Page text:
Thesis: 4. A proposition laid down or stated, esp. as a theme to be discussed and proved, or to be maintained against attack a statement, assertion, tenet. (English Oxford Dictionary; amended here)
What’s your point? Your argument? Your assertion?
The foundation for an academic paper that is alive with good critical thinking skills is a thesis. The term “thesis” comes from the Greek word for “putting” or “position”. A thesis statement then is your position or argument about a subject. It is your promise or “cue” to the reader about what you are going to say in your paper.
Explanation: Your mom asks if you’d like to go to the store with her. You decide to go and hop in the car. Then along the way she stops at the bank, the cleaners, and the gas station. You complain because you thought you were only going to the store. She replies. “We are. I just thought while we were out, I’d go ahead and make these other stops.” When you write, your “thesis” is your promise to your readers that you will take them where you said you would – with no unscheduled stops or irrelevant arguments thrown in along the way.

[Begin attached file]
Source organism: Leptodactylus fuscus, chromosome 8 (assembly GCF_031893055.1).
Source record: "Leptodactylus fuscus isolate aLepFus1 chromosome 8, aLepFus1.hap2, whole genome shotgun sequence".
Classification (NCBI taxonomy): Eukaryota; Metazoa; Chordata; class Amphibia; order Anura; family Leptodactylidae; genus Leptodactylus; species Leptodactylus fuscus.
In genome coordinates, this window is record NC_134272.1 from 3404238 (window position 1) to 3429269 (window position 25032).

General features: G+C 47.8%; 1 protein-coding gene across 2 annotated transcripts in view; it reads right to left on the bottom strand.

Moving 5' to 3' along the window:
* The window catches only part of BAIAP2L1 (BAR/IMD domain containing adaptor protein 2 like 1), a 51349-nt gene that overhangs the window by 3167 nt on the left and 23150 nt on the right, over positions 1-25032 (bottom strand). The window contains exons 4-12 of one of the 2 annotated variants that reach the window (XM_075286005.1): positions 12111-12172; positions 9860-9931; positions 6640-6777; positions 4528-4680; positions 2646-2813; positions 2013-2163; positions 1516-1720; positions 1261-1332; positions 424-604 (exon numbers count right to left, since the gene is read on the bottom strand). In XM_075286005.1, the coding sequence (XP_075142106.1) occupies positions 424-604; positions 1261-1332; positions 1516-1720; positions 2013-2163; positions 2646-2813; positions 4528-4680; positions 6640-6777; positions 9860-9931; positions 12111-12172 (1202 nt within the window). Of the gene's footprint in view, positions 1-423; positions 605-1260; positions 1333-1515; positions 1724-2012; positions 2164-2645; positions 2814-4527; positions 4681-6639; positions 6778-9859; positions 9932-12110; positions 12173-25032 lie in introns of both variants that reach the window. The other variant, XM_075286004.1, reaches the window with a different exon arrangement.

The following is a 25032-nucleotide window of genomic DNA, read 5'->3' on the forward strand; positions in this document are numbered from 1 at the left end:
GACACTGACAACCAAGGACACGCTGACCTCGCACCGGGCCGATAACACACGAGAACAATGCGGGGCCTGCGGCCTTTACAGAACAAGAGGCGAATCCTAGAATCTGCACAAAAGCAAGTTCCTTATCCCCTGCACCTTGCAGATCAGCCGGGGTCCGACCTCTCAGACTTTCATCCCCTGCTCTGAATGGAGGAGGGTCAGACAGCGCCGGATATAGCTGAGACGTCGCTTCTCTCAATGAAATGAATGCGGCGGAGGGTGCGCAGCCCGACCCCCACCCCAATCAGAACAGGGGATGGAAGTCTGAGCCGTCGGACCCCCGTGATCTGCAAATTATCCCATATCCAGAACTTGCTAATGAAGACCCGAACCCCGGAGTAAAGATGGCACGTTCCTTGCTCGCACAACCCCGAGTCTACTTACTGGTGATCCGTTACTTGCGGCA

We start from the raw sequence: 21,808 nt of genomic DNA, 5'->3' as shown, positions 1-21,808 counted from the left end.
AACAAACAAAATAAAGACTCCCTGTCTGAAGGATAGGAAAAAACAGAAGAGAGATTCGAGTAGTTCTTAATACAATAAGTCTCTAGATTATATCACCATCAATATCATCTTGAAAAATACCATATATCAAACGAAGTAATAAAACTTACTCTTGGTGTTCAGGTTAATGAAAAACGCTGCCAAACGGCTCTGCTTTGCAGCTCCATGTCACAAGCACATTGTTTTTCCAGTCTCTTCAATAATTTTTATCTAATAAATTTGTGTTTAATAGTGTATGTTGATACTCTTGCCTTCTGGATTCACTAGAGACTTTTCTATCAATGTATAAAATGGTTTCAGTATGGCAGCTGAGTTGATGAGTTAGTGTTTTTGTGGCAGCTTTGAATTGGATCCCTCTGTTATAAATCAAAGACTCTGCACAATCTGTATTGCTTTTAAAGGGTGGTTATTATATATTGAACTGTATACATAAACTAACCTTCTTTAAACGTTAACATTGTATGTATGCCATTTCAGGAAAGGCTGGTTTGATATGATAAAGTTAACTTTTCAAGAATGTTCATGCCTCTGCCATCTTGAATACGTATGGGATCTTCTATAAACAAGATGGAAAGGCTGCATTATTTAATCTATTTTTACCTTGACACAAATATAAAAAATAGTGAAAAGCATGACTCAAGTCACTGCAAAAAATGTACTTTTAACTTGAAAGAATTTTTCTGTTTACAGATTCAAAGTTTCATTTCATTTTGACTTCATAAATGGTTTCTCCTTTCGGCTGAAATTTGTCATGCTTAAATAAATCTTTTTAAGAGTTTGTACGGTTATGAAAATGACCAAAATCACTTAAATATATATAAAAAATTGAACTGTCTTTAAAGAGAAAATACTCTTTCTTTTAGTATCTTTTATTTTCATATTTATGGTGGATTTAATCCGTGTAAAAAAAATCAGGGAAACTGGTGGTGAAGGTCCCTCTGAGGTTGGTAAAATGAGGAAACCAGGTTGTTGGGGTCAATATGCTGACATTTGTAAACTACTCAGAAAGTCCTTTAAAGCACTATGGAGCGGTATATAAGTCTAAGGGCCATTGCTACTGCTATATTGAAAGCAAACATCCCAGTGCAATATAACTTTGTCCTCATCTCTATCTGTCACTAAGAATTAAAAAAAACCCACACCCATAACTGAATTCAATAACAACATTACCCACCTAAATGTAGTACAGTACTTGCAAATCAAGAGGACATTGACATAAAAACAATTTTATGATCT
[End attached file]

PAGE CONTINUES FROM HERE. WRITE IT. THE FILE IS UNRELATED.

A developed thesis statement has THREE parts:
Your thesis should address the following questions:
- Why is this significant?
- Who cares about it?
- What is your point?
In the film version of Mary Shelley’s Frankenstein the monster depicts the detrimental effects of isolation and alienation on the human subject.
Context → Subject → Claim are identified:
Context: In the film version of Mary Shelley’s Frankenstein,
Subject: the monster
Claim: depicts the detrimental effects of isolation and alienation on the human subject.